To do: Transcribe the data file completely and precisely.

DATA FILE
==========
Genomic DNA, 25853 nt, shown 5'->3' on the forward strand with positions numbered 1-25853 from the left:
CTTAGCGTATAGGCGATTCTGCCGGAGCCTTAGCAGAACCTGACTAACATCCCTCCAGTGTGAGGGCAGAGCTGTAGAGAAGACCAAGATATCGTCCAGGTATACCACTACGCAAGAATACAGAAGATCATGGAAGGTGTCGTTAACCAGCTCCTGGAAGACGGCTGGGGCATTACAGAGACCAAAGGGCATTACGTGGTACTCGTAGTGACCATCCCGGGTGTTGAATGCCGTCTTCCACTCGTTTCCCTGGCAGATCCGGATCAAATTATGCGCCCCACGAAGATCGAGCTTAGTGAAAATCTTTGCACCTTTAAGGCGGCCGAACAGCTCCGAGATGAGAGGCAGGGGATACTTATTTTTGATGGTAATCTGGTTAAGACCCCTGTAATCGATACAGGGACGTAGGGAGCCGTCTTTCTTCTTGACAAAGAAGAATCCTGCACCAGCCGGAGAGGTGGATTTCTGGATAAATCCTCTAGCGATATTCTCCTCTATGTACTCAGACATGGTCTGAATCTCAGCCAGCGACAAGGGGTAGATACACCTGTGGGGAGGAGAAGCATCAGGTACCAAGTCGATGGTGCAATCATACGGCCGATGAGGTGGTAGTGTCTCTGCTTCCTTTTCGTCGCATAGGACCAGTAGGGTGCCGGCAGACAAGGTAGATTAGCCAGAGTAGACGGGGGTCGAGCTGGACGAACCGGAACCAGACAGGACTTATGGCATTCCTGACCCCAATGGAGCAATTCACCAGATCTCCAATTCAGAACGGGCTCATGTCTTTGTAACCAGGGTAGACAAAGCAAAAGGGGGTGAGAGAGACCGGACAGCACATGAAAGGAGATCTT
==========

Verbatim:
Genomic DNA, 25853 nt, shown 5'->3' on the forward strand with positions numbered 1-25853 from the left:
CTTAGCGTATAGGCGATTCTGCCGGAGCCTTAGCAGAACCTGACTAACATCCCTCCAGTGTGAGGGCAGAGCTGTAGAGAAGACCAAGATATCGTCCAGGTATACCACTACGCAAGAATACAGAAGATCATGGAAGGTGTCGTTAACCAGCTCCTGGAAGACGGCTGGGGCATTACAGAGACCAAAGGGCATTACGTGGTACTCGTAGTGACCATCCCGGGTGTTGAATGCCGTCTTCCACTCGTTTCCCTGGCAGATCCGGATCAAATTATGCGCCCCACGAAGATCGAGCTTAGTGAAAATCTTTGCACCTTTAAGGCGGCCGAACAGCTCCGAGATGAGAGGCAGGGGATACTTATTTTTGATGGTAATCTGGTTAAGACCCCTGTAATCGATACAGGGACGTAGGGAGCCGTCTTTCTTCTTGACAAAGAAGAATCCTGCACCAGCCGGAGAGGTGGATTTCTGGATAAATCCTCTAGCGATATTCTCCTCTATGTACTCAGACATGGTCTGAATCTCAGCCAGCGACAAGGGGTAGATACACCTGTGGGGAGGAGAAGCATCAGGTACCAAGTCGATGGTGCAATCATACGGCCGATGAGGTGGTAGTGTCTCTGCTTCCTTTTCGTCGCATAGGACCAGTAGGGTGCCGGCAGACAAGGTAGATTAGCCAGAGTAGACGGGGGTCGAGCTGGACGAACCGGAACCAGACAGGACTTATGGCATTCCTGACCCCAATGGAGCAATTCACCAGATCTCCAATTCAGAACGGGCTCATGTCTTTGTAACCAGGGTAGACAAAGCAAAAGGGGGTGAGAGAGACCGGACAGCACATGAAAGGAGATCTT